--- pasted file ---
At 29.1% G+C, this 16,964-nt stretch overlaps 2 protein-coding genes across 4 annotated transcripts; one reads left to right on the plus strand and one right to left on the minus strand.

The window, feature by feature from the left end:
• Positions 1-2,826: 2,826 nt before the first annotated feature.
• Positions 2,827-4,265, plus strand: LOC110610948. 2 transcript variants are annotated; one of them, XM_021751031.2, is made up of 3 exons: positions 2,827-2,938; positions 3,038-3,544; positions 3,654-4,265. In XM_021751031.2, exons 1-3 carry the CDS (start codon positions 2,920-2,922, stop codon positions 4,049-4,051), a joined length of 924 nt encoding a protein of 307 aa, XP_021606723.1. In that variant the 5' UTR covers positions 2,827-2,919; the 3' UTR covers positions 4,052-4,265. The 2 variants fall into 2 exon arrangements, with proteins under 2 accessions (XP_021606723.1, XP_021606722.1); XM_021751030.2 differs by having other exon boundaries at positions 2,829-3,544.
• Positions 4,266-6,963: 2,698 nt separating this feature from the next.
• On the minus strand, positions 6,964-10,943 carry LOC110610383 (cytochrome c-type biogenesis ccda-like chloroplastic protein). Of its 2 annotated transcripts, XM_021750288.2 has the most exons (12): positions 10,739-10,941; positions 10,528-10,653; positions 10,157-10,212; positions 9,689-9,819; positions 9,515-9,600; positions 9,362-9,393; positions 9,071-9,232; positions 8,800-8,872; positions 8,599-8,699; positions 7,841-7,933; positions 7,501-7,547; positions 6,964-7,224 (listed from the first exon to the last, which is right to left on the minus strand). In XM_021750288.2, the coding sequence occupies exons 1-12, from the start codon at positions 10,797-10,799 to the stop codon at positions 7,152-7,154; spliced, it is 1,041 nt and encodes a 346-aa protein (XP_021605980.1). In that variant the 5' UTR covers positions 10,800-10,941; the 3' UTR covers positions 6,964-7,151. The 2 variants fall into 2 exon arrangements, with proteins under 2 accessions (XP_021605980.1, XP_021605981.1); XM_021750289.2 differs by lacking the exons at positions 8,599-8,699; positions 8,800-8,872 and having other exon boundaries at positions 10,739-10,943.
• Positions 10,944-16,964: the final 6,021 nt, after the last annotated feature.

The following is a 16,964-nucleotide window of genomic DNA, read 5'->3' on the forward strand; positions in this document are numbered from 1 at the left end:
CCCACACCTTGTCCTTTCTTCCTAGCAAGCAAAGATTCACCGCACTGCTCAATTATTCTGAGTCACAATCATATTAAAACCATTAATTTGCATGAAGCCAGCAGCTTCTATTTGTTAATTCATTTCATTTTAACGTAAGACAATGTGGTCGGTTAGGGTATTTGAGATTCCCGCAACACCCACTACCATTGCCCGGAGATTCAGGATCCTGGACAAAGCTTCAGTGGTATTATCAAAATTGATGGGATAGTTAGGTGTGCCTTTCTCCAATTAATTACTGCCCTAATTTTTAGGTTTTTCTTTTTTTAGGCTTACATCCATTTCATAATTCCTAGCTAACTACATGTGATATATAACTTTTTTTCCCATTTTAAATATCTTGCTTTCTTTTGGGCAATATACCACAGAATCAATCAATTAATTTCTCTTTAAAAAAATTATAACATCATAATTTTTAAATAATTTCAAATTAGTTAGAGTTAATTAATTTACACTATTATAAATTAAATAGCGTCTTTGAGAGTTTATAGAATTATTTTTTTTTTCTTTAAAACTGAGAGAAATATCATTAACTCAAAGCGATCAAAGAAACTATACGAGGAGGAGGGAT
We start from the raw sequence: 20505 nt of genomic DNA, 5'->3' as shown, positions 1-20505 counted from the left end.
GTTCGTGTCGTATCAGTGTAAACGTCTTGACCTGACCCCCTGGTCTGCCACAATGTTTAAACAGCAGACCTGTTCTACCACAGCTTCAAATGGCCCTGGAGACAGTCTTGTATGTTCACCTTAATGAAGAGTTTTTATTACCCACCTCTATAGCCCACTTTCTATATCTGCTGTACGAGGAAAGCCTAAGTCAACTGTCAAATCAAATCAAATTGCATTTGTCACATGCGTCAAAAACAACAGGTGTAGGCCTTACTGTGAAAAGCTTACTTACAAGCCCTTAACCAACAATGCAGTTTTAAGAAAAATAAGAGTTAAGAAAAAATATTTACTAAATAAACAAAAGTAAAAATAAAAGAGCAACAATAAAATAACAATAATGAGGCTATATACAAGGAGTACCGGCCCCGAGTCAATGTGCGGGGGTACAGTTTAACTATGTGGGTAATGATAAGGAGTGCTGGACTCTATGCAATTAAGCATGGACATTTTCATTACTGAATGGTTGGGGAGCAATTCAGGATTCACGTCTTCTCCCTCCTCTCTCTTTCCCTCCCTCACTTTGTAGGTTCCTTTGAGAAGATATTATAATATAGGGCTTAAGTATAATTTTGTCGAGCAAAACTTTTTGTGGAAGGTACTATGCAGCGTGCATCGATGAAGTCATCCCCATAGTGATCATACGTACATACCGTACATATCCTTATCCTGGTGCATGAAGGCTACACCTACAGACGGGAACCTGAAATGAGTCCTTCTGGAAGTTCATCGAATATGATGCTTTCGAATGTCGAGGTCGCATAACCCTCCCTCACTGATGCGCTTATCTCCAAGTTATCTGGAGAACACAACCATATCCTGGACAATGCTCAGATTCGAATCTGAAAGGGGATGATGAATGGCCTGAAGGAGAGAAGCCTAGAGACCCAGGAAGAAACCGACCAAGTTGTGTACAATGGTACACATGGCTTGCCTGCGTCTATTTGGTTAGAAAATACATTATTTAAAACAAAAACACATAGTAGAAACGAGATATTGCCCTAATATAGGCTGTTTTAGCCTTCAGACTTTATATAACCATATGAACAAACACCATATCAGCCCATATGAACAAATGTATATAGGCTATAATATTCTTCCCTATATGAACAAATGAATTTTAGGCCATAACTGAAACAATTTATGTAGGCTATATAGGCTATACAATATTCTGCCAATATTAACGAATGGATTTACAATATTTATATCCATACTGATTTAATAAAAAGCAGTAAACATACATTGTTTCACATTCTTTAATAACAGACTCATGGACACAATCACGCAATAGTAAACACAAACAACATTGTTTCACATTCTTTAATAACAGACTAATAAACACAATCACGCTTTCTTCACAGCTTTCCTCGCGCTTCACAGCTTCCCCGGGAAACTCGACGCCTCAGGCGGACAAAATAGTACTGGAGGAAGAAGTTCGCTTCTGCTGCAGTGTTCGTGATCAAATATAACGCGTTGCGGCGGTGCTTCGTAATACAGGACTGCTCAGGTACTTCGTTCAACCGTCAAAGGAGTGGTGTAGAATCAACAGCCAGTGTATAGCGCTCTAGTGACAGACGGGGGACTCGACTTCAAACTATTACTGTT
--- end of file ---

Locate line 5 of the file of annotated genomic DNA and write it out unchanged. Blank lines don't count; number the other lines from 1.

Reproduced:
• Positions 4,266-6,963: 2,698 nt separating this feature from the next.